November 16th , 2014
Kyoshi David Baker,
1) Train your body to be ambidextrous, and 2) Both sides of the body are applied to every technique
These two principles are related because they address different aspects of how we use the two sides of the body.
Train your body to be ambidextrous:
Toward that end, Kihon are alternated left and right throughout each exercise. All Kata employ techniques that, if not identical for both sides, are complementary to the point that we land on the same spot at the end as where we began. (Positional coincidence.) Yakusoku kumite is practiced while initiating with both left and right. Weight training, body conditioning, and makiwara too. What we do with the left, we do with the right. Balanced.
And because of this, both sides of the body are developed so either can execute devastating techniques. Either hand can block and punch. Either foot kick and stomp. Therefore, we can take advantage of any opening. We dont let an opportunity pass simply because it wasnt our favored side.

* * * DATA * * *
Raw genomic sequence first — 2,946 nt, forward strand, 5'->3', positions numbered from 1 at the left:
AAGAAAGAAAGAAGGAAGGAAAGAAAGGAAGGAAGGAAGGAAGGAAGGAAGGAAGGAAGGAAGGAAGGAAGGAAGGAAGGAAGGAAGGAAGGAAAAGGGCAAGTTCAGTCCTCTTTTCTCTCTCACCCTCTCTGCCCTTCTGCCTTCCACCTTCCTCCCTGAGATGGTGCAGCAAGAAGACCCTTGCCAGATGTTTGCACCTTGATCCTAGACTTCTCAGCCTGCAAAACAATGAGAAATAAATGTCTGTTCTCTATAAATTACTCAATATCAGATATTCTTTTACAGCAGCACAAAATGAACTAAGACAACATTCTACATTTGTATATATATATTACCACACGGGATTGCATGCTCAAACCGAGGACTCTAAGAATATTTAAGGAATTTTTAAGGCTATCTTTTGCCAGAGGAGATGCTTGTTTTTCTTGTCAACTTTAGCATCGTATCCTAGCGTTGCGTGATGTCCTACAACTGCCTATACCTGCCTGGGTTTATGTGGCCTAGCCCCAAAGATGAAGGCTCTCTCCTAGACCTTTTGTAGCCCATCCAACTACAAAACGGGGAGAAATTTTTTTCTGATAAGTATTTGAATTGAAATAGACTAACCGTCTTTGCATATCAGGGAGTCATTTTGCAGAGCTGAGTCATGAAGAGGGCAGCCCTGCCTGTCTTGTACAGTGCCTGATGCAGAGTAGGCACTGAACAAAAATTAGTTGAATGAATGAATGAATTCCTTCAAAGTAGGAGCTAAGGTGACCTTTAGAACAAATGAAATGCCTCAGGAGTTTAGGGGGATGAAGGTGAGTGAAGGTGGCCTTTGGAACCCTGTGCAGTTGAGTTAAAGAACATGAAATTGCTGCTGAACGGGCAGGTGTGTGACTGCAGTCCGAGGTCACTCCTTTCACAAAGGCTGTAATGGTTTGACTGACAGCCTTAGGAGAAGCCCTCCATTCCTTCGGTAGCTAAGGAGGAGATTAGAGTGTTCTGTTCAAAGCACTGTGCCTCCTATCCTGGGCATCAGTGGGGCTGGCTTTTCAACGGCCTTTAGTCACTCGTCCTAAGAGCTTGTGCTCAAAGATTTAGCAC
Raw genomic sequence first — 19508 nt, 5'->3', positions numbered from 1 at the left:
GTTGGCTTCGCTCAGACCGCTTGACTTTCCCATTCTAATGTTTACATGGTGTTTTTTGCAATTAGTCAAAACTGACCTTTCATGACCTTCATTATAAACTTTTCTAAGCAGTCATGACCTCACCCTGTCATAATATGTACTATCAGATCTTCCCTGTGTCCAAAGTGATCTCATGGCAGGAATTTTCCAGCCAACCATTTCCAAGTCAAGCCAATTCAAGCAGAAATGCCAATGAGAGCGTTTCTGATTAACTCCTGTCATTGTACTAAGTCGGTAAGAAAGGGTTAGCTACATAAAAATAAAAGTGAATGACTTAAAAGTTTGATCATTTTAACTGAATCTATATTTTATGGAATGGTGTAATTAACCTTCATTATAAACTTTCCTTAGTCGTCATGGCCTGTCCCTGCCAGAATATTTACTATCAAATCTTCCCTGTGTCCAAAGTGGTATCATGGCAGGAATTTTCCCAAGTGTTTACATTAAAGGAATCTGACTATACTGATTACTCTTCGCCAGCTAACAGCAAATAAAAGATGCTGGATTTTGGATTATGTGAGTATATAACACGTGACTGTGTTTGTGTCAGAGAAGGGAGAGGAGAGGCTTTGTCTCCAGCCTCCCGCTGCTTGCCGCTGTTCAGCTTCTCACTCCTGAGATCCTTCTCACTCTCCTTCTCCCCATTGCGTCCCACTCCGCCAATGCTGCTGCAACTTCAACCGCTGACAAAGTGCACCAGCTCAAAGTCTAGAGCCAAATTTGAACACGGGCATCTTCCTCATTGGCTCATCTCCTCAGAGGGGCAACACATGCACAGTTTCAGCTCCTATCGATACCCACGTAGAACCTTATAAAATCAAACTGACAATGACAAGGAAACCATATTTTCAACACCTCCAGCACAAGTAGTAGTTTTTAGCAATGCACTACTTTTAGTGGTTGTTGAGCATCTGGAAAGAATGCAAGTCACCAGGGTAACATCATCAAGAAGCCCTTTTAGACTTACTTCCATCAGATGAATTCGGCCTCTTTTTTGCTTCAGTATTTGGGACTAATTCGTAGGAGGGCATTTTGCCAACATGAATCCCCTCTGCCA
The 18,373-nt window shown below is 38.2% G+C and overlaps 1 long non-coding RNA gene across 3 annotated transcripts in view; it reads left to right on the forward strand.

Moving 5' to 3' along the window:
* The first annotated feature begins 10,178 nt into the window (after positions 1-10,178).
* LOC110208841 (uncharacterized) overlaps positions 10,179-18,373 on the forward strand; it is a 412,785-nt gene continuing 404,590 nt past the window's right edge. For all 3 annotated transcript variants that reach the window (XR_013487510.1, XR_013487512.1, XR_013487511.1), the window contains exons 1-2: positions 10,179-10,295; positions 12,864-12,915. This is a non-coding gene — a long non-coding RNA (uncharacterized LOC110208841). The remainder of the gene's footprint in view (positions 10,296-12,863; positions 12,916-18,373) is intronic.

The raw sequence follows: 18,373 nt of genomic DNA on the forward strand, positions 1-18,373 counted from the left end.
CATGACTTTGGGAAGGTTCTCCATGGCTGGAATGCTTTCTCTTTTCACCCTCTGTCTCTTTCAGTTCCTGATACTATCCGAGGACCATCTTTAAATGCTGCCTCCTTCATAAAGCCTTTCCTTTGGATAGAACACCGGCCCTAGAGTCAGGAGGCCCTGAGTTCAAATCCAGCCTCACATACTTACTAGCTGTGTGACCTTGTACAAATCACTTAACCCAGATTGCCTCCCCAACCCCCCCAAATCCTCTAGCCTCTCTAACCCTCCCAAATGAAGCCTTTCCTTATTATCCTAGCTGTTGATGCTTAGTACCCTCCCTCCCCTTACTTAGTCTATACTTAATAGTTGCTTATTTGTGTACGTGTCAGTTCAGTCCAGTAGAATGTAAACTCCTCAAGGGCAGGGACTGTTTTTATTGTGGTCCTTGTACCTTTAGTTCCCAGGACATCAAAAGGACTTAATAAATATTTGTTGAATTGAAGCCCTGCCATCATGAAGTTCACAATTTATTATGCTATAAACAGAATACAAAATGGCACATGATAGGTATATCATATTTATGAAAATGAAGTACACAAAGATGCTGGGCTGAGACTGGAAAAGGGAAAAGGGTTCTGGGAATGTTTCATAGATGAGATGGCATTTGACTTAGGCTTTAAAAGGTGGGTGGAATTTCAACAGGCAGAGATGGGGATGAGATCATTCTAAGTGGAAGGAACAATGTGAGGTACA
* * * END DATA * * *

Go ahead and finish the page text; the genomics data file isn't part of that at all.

However, are we naturally left or right-handed? Yes. Do we stand either orthodox or southpaw? Most favor one. Do we have a favorite side for a given technique? Generally. Does the Makiwara sing louder for one side than the other? For most Deshi it does.
But we dont favor one side. We condition both so that either can save our life, if and when the time comesor we may even work our weak side more, to bring it into line with our naturally stronger side.
We train both sides equally so we can execute our techniques equally; or nearly so.
In addition, each arms mass applies force to most arm techniques*. (The opposite arm, by returning its hand to its pocket, generates nearly equal forcethrough the shoulder girdleas the arm executing the technique.) To my knowledge, this complementary counter-movement is unique to karate. Other martial arts do not automatically retract the opposite hand.
Therefore, when we execute a left-handed Chudan-uke for instance, the right arm supplies an added force not available in other arts, and virtually identical to the amount of force supplied by the left arm itself.
* Exceptions are back fist, screw punch, etc.